Climate Conundrum: A Hot Mess

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Climate Conundrum: A Hot Mess

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limate change is defined as “changes in the Earth’s weather patterns.” This is caused when greenhouse gases are released into the atmosphere. These gases trap heat given from the sun inside the atmosphere, warming it. Greenhouse gases do occur naturally, but since industrialization, humans have been releasing increasing amounts. The effects of climate change are already thought to have started and will only continue to get worse in time. Some of these effects are more frequent and powerful tropical storms and wildfires and, in some places, an increased duration in droughts. These alone could affect thousands of people, though this is only the tip of the iceberg.
This increase in heat from both the atmosphere and the oceans has led to an increase in the melting of glaciers. When the glaciers melt, sea levels rise, though not equally. There are different estimates on how high global sea levels will rise by the end of this century. Estimates vary, the reasons being that no one knows exactly how fast the ice is melting. With that, low estimates say that by 2050, sea levels will have risen by 26 inches if they continue to rise at the same pace as today (though this is unlikely and more ice melting could cause a run away greenhouse effect). A runaway greenhouse effect is when so much greenhouse gas has been released into the atmosphere that the heat creates more water vapor which creates a feedback loop. This may be caused from deforestation and large glaciers melting, which will accelerate how fast the glaciers are already deteriorating. With factors such as these, the rise of sea levels may be higher than anticipated. Most estimates say that global sea levels will rise by four feet by the end of the century; however, if all of Greenland’s ice melts by mid-century, which is predicted in some models, the sea levels would automatically rise 20 feet. Changes such as these would drown out cities and force citizens to move. Though a lot of these threats seem far away, they may be closer than thought. By 2050, potentially 350 million more people will become heat stressed; by 2050, over 106 billion dollars of coastal property will be below sea level. There could also be a 10% crop yield production.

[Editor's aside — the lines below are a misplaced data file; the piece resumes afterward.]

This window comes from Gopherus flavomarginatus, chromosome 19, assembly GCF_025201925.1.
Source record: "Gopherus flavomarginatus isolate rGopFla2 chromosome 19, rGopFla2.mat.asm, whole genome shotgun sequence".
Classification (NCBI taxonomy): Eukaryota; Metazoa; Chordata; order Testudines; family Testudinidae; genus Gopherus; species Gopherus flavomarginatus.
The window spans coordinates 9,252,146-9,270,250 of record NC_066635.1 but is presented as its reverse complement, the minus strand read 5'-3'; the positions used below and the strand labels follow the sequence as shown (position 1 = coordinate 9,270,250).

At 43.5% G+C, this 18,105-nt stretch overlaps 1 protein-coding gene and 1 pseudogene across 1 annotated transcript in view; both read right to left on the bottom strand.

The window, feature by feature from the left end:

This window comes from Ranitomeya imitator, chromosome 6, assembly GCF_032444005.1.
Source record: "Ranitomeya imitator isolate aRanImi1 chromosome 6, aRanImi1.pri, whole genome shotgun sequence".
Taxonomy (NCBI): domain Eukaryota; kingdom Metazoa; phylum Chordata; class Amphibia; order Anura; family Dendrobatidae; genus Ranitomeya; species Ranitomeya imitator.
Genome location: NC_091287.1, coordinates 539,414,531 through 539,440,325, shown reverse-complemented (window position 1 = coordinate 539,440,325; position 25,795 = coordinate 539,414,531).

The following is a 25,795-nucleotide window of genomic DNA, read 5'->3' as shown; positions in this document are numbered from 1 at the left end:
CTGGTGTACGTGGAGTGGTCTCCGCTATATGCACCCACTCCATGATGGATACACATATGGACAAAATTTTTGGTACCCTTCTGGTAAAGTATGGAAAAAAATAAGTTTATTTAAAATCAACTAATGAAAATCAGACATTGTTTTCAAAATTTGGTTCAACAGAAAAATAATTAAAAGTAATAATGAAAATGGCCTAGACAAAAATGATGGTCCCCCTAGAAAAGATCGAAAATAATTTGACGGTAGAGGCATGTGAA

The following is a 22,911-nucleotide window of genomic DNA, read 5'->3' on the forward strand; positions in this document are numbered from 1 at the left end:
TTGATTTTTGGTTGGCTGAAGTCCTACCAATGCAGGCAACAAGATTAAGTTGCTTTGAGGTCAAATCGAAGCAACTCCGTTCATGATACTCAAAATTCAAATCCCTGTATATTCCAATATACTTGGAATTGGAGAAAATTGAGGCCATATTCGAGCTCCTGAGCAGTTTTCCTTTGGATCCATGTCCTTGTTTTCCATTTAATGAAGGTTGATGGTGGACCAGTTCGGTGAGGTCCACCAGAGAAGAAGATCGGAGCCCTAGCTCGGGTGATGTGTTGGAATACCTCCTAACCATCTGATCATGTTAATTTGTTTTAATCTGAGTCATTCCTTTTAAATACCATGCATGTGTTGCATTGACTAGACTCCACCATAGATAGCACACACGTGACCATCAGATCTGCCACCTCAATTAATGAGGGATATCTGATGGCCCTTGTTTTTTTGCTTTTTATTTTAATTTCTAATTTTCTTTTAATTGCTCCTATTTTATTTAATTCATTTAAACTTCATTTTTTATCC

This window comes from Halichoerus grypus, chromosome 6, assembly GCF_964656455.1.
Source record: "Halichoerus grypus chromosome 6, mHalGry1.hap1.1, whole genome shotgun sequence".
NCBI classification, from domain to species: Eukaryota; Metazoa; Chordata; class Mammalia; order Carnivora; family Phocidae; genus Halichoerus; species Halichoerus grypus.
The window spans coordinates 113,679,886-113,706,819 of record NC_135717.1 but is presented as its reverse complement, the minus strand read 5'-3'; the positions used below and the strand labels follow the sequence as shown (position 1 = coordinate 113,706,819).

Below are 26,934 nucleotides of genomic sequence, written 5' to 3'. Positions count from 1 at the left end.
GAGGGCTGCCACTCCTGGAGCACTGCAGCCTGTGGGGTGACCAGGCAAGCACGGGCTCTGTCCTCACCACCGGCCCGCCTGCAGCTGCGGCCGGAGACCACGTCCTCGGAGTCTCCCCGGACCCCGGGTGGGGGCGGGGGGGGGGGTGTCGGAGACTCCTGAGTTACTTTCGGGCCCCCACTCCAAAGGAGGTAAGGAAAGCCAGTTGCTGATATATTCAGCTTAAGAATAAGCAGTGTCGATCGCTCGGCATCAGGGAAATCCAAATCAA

Problems like these may seem bad, but if the Earth warms 2.5 to 10o C higher which is predicted by the end of the century, then problems like this will only increase. It may seem impossible, but there are ways to combat climate change. The two most well-known ways are renewable energy and nuclear power. Both have their drawbacks, but they can help reduce carbon emissions significantly. This would only be part of the equation, as electricity generates only about 30% of carbon emissions. One thing is clear, though: we have to stand up for change, for if we do not, our climate will.